A person lays down before a gun, which is pointed at its head. But this is a very special gun, it's rigged to a machine that measures the spin of a Quantum particle. Each time the trigger is pulled, the spin of the Quantum particle is measured. Depending on the measurement, the gun will either fire, or it won't.

Nervously, the individual takes a breath and pulls the trigger. The gun just clicks. It pulls the trigger again. Another click. And again: click. The person will continue to pull the trigger again and again with the same result: the gun does not fire. Although it's functioning properly and loaded with bullets, no matter how many times the trigger is pulled, the gun will never fire. The person will continue this process for eternity, becoming “immortal”...

Quantum mechanics is a topic that almost no one understands; for the vast majority, it is not very intuitive or even logical. The main difference between the classical mechanics we experience every day and Quantum mechanics comes down to predictability and limitation. We can see classical mechanics in our everyday lives: the gears of our great machines spin around and around while trains and airplanes move following Newton's laws. These things are real, with a clear past and a future that we can understand. But these same Newtonian laws break down once we enter a microscopic scale. There’s a strangeness infused here. The nature of the Quantum world is not definite but probabilistic. Setting up identical experiments won’t give you identical results. The regularity of Quantum mechanics doesn’t come from individual measurements, it comes from the statistical distributions of many measurements. You cannot, for example, know where anyone particle will end up even if you have the exact same experiment with the exact same particle. But statistical regularities allow you to establish where the particle is most likely going to end up. The probability of finding it in one location will be higher than finding it in another. Electrons, quarks, neutrinos, and other particles all follow this behavior.

During the famous double-slit experiment, electrons fired at a barrier containing two slits will create an interference pattern, behaving as if they know there are two slits even when individual particles are fired one at a time. It’s only until a detector or observer of some kind is introduced to the experiment that the electrons choose a single slit, creating the two bands scientists originally expected from regular matter. When they are not being observed, particles will behave like waves as they travel from their source to their destination. This behavior, along with the probabilistic nature of Quantum mechanics, gives us particles’ probability waves.

Let’s go back again to our deadly Quantum gun. The person pulls the trigger for the very first time but this time the gun fires. The person is dead.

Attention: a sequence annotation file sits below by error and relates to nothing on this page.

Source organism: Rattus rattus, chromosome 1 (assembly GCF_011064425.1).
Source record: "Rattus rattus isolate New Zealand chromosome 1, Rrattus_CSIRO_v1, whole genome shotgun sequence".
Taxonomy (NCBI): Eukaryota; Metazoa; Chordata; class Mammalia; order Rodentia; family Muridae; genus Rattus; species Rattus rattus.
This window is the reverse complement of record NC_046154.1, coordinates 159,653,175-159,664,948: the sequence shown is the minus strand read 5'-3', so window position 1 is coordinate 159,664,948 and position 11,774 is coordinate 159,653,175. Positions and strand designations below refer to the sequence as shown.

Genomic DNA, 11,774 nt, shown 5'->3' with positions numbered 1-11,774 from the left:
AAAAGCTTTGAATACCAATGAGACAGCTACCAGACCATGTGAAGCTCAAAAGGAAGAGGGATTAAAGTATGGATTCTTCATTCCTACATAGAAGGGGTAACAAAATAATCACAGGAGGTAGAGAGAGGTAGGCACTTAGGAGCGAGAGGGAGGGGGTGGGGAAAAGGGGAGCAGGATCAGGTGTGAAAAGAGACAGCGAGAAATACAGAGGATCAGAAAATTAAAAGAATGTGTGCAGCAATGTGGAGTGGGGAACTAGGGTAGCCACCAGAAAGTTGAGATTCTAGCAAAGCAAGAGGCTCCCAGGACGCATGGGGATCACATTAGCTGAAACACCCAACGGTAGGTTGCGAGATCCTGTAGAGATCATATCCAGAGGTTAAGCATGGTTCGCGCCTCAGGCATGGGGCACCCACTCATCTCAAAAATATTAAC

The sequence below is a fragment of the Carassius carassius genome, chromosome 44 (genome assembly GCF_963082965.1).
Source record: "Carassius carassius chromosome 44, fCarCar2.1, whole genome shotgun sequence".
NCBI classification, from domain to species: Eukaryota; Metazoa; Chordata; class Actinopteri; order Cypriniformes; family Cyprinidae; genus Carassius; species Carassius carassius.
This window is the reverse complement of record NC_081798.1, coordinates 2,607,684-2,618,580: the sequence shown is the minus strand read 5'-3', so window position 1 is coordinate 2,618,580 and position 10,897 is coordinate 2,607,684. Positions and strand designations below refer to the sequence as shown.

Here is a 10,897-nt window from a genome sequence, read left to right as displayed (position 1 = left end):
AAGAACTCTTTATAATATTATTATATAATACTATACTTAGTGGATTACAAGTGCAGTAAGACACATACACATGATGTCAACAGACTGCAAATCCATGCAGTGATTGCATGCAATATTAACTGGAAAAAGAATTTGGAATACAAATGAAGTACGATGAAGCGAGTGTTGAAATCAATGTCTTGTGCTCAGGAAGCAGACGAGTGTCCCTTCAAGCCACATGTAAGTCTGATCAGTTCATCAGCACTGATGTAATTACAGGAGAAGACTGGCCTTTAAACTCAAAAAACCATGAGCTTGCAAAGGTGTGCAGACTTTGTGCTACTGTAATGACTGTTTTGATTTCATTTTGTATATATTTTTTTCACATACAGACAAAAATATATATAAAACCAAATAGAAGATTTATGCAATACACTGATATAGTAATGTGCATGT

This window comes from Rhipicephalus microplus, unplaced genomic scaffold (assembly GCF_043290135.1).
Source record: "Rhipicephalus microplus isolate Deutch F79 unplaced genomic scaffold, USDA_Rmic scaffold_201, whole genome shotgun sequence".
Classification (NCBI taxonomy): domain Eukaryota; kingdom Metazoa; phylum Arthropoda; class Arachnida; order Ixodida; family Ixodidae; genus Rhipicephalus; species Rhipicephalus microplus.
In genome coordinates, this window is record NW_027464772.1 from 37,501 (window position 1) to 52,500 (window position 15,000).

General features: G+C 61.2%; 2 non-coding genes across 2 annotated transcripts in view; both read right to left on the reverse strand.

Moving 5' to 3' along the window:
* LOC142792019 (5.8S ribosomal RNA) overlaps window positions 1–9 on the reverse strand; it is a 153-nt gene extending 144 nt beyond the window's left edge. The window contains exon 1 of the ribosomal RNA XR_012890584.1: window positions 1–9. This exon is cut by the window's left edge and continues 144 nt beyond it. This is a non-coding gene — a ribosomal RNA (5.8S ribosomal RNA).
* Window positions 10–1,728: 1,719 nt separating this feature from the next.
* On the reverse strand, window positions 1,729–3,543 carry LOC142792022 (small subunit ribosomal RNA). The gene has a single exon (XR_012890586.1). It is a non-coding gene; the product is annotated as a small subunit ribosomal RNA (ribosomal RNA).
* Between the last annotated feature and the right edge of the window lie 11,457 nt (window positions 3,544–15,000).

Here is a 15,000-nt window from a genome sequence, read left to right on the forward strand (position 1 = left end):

But, wait. The “mortal” already pulled the trigger the first time, and an infinite amount of times following that, and we already know the gun didn't fire. How can the person be dead? The thing is that it is unaware, but the person is both alive and dead. Each time the trigger is pulled, the universe is split in two. It will continue to split, again and again.

This hypothetical experiment is called Quantum suicide. It was first posed by then-Princeton University theorist Max Tegmark in 1997 and it is part of the Many Worlds Interpretation.

According to the Many-Worlds theory for each possible outcome to an action, the world splits into a copy of itself. It's kind of like a choose-your-own-adventure book, but rather than choosing between either exploring the cave or making off with the treasure, the universe splits in two so that each action is taken.

One vital aspect of the Many-Worlds theory is that when the universe splits, the person is unaware of himself in the other version of the universe. This means that the boy who made off with the treasure and ends up living happily ever after is completely unaware of the version of himself who entered the cave and now faces great peril, and vice versa.

This is the same case with Quantum suicide and the experiment with the gun. When the person pulls the trigger, there are two possible outcomes: the gun either fires or it doesn't. In this case, the individual either lives or dies. Each time the trigger is pulled, the universe splits to accommodate each possible outcome. When the person dies, the universe is no longer able to split based on the pulling of the trigger. The possible outcome for death is reduced to one: continued death. But with life, there are still two chances that remain: the person continues living or simply dies. And each time, it is being unaware of all its deaths in parallel universes. In this sense, the person will be able to exist indefinitely: Quantum immortality.

But there are, of course, details of this theory that are yet to be clarified. Does consciousness only recede into living copies so that you are truly immortal? And what of Quantum situations, where there is no possibility, in which you survive?

If you are a “believer” of the Many World Interpretations, you will never fear death anymore. You will be the Schrodinger's cat of your own universe that will be alive and dead, but always there will be a branch of the universe in which you survive. Ironically, rather than having nine lives like a cat, you will have an indefinite number of lives or at least chances at life.

Have you ever sensed that our soul is immortal and never dies?

(Plato)

Note

To experiment with these probabilities in a safer way without guns or animals, you can try: Learn Quantum Computation using Qiskit; Qiskit.